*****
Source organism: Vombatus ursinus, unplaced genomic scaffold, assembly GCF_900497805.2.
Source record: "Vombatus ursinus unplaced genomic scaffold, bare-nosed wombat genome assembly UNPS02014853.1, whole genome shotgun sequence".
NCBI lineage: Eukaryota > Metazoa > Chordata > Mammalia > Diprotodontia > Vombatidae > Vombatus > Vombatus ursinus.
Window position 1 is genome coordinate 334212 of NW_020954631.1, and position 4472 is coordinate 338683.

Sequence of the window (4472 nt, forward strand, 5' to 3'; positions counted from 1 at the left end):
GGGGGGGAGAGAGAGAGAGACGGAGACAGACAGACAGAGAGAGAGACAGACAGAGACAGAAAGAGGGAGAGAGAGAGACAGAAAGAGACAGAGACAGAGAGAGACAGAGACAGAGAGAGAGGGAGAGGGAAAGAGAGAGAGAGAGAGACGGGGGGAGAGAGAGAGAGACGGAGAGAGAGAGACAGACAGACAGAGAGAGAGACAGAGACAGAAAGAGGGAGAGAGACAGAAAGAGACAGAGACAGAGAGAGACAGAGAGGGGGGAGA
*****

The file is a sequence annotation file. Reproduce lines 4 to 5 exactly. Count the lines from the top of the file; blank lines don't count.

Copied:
Window position 1 is genome coordinate 334212 of NW_020954631.1, and position 4472 is coordinate 338683.

Sequence of the window (4472 nt, forward strand, 5' to 3'; positions counted from 1 at the left end):